Mixture for Potting Soil

ourfamilygarden(6)October 2, 2010

I was just looking up to find out the ph quality of peat moss (as I noticed some of my potted plants did not seem to like the 50/50 mix I usually use in my garden, and I thought the ph might have had something to do with it), and I saw that a lot of people don't particularly care for peat moss.

I was wondering what would make a good potting mix for the plants I am taking in to winter over? I was going to use 50 organic soil and 50 peat moss (more cost effective, and lighter. I was looking for both).

Any suggestions? Thanks!

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tapla (mid-MI z5b-6a)

The most important property of container media is their structure - specifically, how much water and air they hold, and how long they are capable of holding it. You severely limit the ability of your medium to hold enough air when you use a soil comprised of all fine particles - peat, compost, topsoil, e.g.

Read more about container soils at the link below.


Here is a link that might be useful: I'll take you to more about soils if you click me.

    Bookmark   October 2, 2010 at 9:54PM
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For most indoor gardeners, buying a packaged prepared potting mix is the most efficient method of selecting house plant soil. Potting mix is sold in verying sized packages so the gardener can use fresh without having to store over long periods which might affect the goodness for late use. Such commercially made soil can properly feed houseplants for limited times after which the gardener replenish the nutrients. Too, commercial grade soil has fewer pests and disease which can assure the user his plants are safe in it. Some soils have to be moistened before use. Squeezing a handful can inform whether this is necessary.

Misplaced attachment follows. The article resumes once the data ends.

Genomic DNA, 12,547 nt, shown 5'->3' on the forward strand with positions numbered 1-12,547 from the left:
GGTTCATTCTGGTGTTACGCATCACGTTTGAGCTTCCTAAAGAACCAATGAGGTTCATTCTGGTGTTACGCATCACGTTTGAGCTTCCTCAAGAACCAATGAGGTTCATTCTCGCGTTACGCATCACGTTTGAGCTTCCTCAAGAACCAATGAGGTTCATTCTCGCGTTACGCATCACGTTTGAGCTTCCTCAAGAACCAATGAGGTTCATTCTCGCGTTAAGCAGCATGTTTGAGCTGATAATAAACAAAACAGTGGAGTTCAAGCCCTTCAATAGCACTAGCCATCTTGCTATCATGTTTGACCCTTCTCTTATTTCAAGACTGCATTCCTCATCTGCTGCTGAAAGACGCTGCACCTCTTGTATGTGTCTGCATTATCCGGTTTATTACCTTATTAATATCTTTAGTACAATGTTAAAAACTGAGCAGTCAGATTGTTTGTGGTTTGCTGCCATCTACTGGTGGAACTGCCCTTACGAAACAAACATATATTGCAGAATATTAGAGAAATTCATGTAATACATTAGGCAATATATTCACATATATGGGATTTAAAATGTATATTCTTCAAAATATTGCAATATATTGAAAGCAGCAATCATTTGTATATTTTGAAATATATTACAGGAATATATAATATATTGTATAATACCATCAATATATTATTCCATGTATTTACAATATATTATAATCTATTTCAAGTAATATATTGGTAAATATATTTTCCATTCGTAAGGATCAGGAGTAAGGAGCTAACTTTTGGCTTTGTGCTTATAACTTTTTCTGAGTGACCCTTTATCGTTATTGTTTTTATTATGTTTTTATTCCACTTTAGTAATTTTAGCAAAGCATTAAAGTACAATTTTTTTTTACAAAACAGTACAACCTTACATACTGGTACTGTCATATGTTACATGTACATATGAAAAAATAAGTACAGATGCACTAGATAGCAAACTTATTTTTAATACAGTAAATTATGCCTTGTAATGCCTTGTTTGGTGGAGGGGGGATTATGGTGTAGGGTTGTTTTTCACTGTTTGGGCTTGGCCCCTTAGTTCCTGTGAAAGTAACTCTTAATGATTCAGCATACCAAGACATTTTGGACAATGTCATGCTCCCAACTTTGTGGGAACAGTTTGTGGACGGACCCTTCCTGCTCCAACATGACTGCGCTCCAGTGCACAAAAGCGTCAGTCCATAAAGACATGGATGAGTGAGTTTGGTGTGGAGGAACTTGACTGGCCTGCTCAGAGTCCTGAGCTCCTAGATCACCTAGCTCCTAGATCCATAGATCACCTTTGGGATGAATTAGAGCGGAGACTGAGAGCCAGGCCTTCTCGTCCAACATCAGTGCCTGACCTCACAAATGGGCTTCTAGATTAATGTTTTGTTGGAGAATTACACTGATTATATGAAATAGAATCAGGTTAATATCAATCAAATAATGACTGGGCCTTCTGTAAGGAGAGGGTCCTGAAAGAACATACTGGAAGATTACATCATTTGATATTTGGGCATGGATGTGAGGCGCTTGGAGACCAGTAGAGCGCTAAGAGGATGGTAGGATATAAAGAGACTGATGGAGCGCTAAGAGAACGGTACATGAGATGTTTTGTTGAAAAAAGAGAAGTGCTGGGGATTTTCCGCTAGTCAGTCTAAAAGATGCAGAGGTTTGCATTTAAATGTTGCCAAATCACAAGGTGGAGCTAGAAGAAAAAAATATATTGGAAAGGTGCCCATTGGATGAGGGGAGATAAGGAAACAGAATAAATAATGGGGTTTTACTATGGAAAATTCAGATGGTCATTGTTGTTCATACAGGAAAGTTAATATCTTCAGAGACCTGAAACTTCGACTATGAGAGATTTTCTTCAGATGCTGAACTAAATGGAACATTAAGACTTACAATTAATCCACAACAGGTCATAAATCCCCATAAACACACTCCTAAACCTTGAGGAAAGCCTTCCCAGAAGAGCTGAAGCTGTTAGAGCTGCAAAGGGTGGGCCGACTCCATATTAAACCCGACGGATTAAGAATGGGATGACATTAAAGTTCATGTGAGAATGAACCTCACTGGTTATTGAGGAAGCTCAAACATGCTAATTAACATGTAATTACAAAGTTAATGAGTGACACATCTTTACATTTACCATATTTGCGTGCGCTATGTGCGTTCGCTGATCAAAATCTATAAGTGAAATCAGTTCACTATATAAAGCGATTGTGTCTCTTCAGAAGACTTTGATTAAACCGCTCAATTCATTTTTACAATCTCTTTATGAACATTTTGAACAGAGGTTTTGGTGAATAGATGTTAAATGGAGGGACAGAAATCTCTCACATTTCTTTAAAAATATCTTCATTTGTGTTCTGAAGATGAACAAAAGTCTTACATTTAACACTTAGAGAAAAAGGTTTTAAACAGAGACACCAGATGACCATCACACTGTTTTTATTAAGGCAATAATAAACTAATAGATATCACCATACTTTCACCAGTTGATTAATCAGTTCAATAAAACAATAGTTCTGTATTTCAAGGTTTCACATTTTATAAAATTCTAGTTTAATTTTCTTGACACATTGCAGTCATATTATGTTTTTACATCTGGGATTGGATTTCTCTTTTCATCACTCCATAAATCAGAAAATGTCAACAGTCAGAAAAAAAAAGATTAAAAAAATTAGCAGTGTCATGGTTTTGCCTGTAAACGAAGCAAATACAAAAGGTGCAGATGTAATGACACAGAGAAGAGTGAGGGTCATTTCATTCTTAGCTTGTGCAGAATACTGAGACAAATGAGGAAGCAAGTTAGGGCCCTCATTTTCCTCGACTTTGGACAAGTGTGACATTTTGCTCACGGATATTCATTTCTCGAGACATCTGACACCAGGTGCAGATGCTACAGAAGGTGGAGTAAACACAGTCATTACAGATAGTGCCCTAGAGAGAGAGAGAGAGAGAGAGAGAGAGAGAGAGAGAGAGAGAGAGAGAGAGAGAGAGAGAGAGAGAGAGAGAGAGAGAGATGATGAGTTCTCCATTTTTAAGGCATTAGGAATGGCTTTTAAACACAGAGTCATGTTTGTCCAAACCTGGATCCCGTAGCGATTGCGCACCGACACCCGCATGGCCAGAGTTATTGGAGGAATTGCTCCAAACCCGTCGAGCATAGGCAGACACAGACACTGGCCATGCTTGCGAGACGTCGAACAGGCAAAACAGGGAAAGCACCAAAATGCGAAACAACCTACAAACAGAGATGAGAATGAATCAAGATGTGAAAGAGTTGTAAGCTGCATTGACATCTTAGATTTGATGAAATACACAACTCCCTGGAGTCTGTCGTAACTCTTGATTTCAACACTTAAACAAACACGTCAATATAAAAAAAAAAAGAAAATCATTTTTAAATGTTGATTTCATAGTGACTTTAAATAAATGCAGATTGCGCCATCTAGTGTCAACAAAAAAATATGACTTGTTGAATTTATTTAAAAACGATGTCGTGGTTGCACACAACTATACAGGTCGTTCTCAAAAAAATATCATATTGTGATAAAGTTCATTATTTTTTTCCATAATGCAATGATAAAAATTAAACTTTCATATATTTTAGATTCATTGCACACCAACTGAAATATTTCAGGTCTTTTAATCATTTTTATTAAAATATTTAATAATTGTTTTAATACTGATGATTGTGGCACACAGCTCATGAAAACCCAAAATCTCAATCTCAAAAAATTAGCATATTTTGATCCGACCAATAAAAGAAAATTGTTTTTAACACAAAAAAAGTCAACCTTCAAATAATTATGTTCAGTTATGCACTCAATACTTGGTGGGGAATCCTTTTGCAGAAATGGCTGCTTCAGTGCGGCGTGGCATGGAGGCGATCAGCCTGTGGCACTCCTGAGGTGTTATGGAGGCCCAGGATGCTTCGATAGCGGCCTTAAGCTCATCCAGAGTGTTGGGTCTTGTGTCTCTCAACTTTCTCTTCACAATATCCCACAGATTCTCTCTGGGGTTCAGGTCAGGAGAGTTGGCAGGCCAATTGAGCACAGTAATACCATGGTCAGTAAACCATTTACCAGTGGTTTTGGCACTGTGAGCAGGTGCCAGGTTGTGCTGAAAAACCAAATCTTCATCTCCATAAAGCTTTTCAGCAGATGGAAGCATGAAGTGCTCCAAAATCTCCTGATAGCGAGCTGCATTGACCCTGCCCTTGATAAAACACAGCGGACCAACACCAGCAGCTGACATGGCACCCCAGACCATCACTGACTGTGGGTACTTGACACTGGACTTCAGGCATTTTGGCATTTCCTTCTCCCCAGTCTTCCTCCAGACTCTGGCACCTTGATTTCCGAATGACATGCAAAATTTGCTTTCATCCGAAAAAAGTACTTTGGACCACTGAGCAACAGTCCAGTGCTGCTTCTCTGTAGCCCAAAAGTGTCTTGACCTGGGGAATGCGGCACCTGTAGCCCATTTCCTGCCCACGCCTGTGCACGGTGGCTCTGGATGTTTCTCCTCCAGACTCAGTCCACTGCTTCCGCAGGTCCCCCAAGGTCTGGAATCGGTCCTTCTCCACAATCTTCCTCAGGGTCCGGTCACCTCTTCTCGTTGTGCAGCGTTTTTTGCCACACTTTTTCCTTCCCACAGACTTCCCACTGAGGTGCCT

If the gardener wishes to make his own mix, there are specific reasons to use certain ingredients.
Garden loam or topsoil have particles of clay that hold fertilizing materials in an available state for plant roots. Sand (coarse), perlite and leaf mold hold air around the roots which is essential to good plant growth.
Charcoal bits keep the soil 'sweet'. Any soil you make yourself MUST be sterilized. Garden loam or topsoil may contain pests, weed seeds, or plant diseases. Putting seed into such soil mix without sterilizing is just inviting disaster.

The method of sterilizing is then up to the gardener but the kitchen oven comes into play and soil, being heated, can emit terrible odors that one should stop and think about before committing to do it.

Adding other materials to the mix is also up to the user but peat moss, because it holds moisture and improves the consistency of the soil, is always recommended. The amount of peat moss in relation to the other ingredients is also up to the maker but 50% is one percentage most advised.

    Bookmark   October 3, 2010 at 1:04PM
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Thanks for both replying. Wow, tapla, that link is intense. Interesting information, though.

Goren, well at least I know I was on the right track when I made the outdoor mixes (1/2 top soil and 1/2 peat moss). I've been doing that for years, and it's always been very good.

For the bugs, I did bring in a couple of pots that were a mix of 50/50 when the plants were placed outside (and they all seemed to do well with it.). I filled the bathtub with water, and submerged the plants in it for 20 minutes. Then, I rinsed them all off. I had read somewhere that it would kill any bugs in the soil. I just did it on Saturday. The plants I did it to seemed to do very well with that. Flushed out a big worm that I found swimming in the tub. LOL. Returned the worm to the outdoors (was still alive). Hopefully, that will have eliminated the problem for those.

But, I need to repot others, and I was hoping to come up with an inexpensive but good combot. I have a lot to repot.

Thanks for the info :)

    Bookmark   October 6, 2010 at 12:31AM
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